TSI bolsters self-affirmed GRAS status of joint health suite

By Shane Starling

- Last updated on GMT

Related tags: Gras status, Dietary supplement, Federal food drug and cosmetic act, Food and drug administration

Montana-based TSI Health Sciences confirmed self-affirmed GRAS status for its chondroitin sulfate sodium offerings, as proposed regulatory changes increase demand for GRAS status for certain ingredients.

TSI in April self-affirmed GRAS (Generally Regarded As Safe) for the glucosamine section of its PUREFLEX joint health range after the ingredients were examined by an independent panel of scientific experts, and now it has done the same for chondroitin.

The Food and Drug Administration issuing guidance in December last year on what it suggests is an increasingly problematic borderline between liquid supplements and beverages. Sellers of ingredients that may possess new or old dietary ingredient status for us in such supplements, may find clients requesting GRAS status as their own products face potential FDA reclassification.

TSI president Larry Kolb acknowledged this potential reclassification when announcing the GRAS status for its chondroitin, as joint health ingredients such as chondroitin and glucosamine are more commonly formulated into beverages that may or may not be marketed as dietary supplements.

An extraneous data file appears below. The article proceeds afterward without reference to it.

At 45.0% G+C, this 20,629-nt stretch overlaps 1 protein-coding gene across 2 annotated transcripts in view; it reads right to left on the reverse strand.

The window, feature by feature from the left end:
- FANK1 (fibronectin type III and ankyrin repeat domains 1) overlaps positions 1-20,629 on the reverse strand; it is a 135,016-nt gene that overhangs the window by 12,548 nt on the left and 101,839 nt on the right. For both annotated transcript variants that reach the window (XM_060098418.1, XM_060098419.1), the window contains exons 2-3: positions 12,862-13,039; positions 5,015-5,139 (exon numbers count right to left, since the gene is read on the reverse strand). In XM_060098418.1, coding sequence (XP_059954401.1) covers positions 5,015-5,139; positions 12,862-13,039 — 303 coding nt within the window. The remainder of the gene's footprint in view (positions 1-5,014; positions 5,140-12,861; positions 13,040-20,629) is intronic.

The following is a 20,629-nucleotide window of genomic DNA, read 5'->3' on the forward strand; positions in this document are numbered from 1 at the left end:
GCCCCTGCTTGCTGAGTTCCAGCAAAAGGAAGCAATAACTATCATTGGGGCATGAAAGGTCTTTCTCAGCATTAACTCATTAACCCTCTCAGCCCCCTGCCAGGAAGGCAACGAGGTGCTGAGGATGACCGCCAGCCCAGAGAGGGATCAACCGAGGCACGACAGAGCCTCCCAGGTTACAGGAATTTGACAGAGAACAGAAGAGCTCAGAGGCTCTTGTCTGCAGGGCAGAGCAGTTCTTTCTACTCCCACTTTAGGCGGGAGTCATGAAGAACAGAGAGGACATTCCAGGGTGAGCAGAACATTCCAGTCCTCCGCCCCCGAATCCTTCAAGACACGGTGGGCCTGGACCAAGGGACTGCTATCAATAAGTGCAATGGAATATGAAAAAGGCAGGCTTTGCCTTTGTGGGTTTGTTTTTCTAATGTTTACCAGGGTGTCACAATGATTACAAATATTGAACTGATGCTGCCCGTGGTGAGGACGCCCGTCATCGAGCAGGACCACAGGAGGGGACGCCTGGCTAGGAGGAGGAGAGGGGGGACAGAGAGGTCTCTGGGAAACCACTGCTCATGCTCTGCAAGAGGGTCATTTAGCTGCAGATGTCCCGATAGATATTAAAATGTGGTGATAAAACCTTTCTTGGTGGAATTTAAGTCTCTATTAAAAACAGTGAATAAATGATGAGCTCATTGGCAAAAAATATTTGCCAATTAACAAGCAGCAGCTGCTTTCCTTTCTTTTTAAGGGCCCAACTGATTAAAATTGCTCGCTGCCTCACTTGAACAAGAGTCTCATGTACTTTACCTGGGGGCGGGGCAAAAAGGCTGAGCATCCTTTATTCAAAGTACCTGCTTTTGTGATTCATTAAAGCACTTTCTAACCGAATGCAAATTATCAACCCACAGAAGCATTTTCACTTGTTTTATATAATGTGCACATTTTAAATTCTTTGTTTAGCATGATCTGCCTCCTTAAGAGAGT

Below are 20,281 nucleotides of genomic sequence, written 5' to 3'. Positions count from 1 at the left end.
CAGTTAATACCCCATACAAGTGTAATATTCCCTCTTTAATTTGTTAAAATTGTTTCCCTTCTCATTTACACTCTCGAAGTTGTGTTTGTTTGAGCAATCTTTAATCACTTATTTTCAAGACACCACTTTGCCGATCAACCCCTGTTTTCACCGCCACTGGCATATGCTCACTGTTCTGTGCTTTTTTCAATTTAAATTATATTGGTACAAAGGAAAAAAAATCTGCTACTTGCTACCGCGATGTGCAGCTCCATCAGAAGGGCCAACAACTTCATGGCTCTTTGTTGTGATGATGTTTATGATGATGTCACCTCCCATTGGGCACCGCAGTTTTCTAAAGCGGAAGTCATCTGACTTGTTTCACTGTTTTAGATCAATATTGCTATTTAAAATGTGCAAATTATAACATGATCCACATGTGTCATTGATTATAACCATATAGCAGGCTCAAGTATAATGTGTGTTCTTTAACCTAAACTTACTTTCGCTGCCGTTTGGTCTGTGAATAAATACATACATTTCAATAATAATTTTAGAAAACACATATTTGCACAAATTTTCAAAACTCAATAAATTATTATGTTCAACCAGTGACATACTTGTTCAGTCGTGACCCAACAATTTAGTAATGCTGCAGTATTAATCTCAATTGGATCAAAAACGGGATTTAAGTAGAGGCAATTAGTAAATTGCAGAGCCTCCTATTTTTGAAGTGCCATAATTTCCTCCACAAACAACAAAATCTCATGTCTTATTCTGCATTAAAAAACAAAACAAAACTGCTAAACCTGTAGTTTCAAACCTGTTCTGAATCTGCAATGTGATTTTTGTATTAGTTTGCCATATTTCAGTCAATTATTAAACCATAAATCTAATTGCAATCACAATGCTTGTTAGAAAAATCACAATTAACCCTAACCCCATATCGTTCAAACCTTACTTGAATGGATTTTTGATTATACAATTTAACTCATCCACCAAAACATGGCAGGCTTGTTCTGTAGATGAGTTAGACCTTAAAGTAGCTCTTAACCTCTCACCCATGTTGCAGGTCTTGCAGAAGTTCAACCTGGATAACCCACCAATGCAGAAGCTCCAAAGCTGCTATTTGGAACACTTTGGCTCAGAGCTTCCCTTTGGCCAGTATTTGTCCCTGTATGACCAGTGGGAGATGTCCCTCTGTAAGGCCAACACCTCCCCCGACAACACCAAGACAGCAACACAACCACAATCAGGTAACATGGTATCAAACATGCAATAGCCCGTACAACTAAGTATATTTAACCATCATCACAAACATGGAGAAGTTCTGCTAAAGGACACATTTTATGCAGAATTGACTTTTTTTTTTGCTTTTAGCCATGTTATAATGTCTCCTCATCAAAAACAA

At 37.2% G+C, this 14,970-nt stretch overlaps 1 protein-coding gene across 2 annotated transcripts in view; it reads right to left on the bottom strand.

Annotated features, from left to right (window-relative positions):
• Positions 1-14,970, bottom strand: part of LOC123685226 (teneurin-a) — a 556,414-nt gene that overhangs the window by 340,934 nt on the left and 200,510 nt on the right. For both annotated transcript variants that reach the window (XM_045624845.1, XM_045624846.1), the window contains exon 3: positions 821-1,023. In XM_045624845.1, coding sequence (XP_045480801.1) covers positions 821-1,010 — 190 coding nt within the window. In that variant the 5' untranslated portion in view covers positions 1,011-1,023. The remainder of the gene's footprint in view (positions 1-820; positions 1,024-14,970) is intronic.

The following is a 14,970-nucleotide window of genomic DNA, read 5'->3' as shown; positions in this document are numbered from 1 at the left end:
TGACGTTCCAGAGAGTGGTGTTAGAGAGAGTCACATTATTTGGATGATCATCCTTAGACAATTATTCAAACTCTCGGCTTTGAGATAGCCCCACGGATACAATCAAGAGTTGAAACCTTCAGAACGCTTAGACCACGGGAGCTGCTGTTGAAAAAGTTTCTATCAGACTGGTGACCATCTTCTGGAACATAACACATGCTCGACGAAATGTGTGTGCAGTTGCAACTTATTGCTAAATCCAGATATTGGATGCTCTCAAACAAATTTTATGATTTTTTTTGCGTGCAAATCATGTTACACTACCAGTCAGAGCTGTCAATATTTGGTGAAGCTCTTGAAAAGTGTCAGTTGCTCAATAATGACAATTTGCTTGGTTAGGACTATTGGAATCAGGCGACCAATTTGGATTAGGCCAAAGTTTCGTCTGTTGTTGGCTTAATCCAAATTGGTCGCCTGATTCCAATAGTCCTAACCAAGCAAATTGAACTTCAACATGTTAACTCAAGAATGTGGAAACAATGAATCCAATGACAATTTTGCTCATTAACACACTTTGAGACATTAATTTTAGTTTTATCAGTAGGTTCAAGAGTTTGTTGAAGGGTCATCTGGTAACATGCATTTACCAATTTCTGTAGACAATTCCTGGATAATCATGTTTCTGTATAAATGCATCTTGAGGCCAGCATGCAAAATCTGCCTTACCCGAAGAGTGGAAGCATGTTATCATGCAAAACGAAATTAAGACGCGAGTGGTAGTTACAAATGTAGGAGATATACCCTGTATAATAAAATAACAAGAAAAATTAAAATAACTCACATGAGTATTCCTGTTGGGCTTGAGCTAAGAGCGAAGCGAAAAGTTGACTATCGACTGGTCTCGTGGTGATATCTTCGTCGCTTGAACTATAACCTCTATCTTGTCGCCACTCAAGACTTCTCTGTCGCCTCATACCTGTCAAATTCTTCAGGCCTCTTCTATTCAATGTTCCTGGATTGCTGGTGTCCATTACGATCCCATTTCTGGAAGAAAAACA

“There is tremendous momentum today within the FDA to regulate liquid dietary supplements as foods,”​ Kolb said in a statement.

“This new ingredient status provides TSI customers valuable market protection in the event GRAS-affirmed ingredients ultimately become a requirement for inclusion in liquid supplement products.”

The scientific panel scrutinized information for the ingredient sourced from bovine, avian, marine and porcine sources that included safety and dosage data as well as clinical trials.

Supplement or food?

The FDA’s concern has grown as products have entered the market bearing novel ingredients or ingredients at unprecedented doses.

“We have seen an increase in the marketing of beverages as dietary supplements, in spite of the fact that the packaging and labeling of many liquid products represent the products as conventional foods,”​ the FDAguidance​ states.

This trend raises questions regarding whether these ingredients are unapproved food additives when used at higher levels or under other new conditions of use. Some foods with novel ingredients also bear claims that misbrand the product or otherwise violate the Federal Food, Drug, and Cosmetic Act.”

Related topics: Suppliers, Bone & joint health

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